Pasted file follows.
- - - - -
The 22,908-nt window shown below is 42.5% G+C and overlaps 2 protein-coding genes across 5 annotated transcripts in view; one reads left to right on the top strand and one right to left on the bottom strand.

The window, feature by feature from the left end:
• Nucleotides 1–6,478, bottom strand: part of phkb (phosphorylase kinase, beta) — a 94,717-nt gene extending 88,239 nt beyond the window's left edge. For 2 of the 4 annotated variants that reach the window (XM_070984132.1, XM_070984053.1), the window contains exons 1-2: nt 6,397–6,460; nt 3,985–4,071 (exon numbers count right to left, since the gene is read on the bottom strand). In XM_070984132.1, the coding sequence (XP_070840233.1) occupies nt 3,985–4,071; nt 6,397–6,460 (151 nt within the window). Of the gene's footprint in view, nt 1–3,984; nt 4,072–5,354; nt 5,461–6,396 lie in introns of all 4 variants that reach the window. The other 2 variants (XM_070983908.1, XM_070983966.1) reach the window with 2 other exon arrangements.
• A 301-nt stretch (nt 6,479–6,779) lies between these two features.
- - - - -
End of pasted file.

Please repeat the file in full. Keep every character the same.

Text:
The 22,908-nt window shown below is 42.5% G+C and overlaps 2 protein-coding genes across 5 annotated transcripts in view; one reads left to right on the top strand and one right to left on the bottom strand.

The window, feature by feature from the left end:
• Nucleotides 1–6,478, bottom strand: part of phkb (phosphorylase kinase, beta) — a 94,717-nt gene extending 88,239 nt beyond the window's left edge. For 2 of the 4 annotated variants that reach the window (XM_070984132.1, XM_070984053.1), the window contains exons 1-2: nt 6,397–6,460; nt 3,985–4,071 (exon numbers count right to left, since the gene is read on the bottom strand). In XM_070984132.1, the coding sequence (XP_070840233.1) occupies nt 3,985–4,071; nt 6,397–6,460 (151 nt within the window). Of the gene's footprint in view, nt 1–3,984; nt 4,072–5,354; nt 5,461–6,396 lie in introns of all 4 variants that reach the window. The other 2 variants (XM_070983908.1, XM_070983966.1) reach the window with 2 other exon arrangements.
• A 301-nt stretch (nt 6,479–6,779) lies between these two features.